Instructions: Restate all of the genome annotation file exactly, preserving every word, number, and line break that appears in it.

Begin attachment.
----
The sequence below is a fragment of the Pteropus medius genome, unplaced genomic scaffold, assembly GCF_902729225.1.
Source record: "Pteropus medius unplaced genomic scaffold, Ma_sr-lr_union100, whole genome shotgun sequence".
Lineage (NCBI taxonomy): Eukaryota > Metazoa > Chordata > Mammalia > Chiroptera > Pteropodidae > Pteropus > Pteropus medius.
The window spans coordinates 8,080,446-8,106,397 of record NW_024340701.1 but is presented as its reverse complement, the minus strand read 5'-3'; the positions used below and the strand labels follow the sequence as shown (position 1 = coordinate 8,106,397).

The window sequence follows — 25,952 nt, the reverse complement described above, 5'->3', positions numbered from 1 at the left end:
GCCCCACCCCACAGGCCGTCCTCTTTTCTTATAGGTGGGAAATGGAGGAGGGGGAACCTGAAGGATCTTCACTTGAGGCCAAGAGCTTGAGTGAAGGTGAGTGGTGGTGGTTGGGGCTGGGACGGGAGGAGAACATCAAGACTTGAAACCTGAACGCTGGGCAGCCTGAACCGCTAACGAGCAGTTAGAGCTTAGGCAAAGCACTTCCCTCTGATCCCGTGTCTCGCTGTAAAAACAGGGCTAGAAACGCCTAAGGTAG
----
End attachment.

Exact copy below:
The sequence below is a fragment of the Pteropus medius genome, unplaced genomic scaffold, assembly GCF_902729225.1.
Source record: "Pteropus medius unplaced genomic scaffold, Ma_sr-lr_union100, whole genome shotgun sequence".
Lineage (NCBI taxonomy): Eukaryota > Metazoa > Chordata > Mammalia > Chiroptera > Pteropodidae > Pteropus > Pteropus medius.
The window spans coordinates 8,080,446-8,106,397 of record NW_024340701.1 but is presented as its reverse complement, the minus strand read 5'-3'; the positions used below and the strand labels follow the sequence as shown (position 1 = coordinate 8,106,397).

The window sequence follows — 25,952 nt, the reverse complement described above, 5'->3', positions numbered from 1 at the left end:
GCCCCACCCCACAGGCCGTCCTCTTTTCTTATAGGTGGGAAATGGAGGAGGGGGAACCTGAAGGATCTTCACTTGAGGCCAAGAGCTTGAGTGAAGGTGAGTGGTGGTGGTTGGGGCTGGGACGGGAGGAGAACATCAAGACTTGAAACCTGAACGCTGGGCAGCCTGAACCGCTAACGAGCAGTTAGAGCTTAGGCAAAGCACTTCCCTCTGATCCCGTGTCTCGCTGTAAAAACAGGGCTAGAAACGCCTAAGGTAG